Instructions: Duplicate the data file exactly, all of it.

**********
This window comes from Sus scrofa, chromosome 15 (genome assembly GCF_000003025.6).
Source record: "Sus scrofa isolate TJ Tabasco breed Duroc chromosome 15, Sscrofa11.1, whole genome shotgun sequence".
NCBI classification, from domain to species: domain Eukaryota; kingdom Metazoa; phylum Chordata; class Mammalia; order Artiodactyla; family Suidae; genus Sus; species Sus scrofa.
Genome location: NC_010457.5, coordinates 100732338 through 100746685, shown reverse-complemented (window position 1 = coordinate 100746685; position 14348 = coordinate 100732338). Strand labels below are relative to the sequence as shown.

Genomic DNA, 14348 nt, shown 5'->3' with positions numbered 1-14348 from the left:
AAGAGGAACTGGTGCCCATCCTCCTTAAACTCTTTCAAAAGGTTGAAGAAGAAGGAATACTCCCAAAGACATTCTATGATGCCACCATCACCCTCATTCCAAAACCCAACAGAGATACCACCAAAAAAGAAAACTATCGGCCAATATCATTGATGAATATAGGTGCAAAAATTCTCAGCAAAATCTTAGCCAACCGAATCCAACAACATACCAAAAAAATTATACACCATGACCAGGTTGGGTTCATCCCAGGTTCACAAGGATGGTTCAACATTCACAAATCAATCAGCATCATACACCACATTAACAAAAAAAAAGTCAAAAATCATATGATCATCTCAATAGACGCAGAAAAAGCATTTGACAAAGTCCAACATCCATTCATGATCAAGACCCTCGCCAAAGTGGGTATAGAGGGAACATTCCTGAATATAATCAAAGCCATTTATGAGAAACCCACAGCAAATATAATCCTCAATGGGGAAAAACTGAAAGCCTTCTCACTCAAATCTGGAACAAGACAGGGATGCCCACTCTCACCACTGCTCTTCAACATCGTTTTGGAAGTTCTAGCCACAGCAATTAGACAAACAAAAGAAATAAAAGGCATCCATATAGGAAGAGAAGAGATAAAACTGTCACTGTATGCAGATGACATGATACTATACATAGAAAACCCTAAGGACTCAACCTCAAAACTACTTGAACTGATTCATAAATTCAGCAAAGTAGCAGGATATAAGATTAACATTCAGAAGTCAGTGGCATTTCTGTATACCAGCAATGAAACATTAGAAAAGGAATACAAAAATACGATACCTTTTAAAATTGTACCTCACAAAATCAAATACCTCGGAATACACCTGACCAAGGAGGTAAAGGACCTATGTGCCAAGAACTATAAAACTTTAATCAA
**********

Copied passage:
This window comes from Sus scrofa, chromosome 15 (genome assembly GCF_000003025.6).
Source record: "Sus scrofa isolate TJ Tabasco breed Duroc chromosome 15, Sscrofa11.1, whole genome shotgun sequence".
NCBI classification, from domain to species: domain Eukaryota; kingdom Metazoa; phylum Chordata; class Mammalia; order Artiodactyla; family Suidae; genus Sus; species Sus scrofa.
Genome location: NC_010457.5, coordinates 100732338 through 100746685, shown reverse-complemented (window position 1 = coordinate 100746685; position 14348 = coordinate 100732338). Strand labels below are relative to the sequence as shown.

Genomic DNA, 14348 nt, shown 5'->3' with positions numbered 1-14348 from the left:
AAGAGGAACTGGTGCCCATCCTCCTTAAACTCTTTCAAAAGGTTGAAGAAGAAGGAATACTCCCAAAGACATTCTATGATGCCACCATCACCCTCATTCCAAAACCCAACAGAGATACCACCAAAAAAGAAAACTATCGGCCAATATCATTGATGAATATAGGTGCAAAAATTCTCAGCAAAATCTTAGCCAACCGAATCCAACAACATACCAAAAAAATTATACACCATGACCAGGTTGGGTTCATCCCAGGTTCACAAGGATGGTTCAACATTCACAAATCAATCAGCATCATACACCACATTAACAAAAAAAAAGTCAAAAATCATATGATCATCTCAATAGACGCAGAAAAAGCATTTGACAAAGTCCAACATCCATTCATGATCAAGACCCTCGCCAAAGTGGGTATAGAGGGAACATTCCTGAATATAATCAAAGCCATTTATGAGAAACCCACAGCAAATATAATCCTCAATGGGGAAAAACTGAAAGCCTTCTCACTCAAATCTGGAACAAGACAGGGATGCCCACTCTCACCACTGCTCTTCAACATCGTTTTGGAAGTTCTAGCCACAGCAATTAGACAAACAAAAGAAATAAAAGGCATCCATATAGGAAGAGAAGAGATAAAACTGTCACTGTATGCAGATGACATGATACTATACATAGAAAACCCTAAGGACTCAACCTCAAAACTACTTGAACTGATTCATAAATTCAGCAAAGTAGCAGGATATAAGATTAACATTCAGAAGTCAGTGGCATTTCTGTATACCAGCAATGAAACATTAGAAAAGGAATACAAAAATACGATACCTTTTAAAATTGTACCTCACAAAATCAAATACCTCGGAATACACCTGACCAAGGAGGTAAAGGACCTATGTGCCAAGAACTATAAAACTTTAATCAA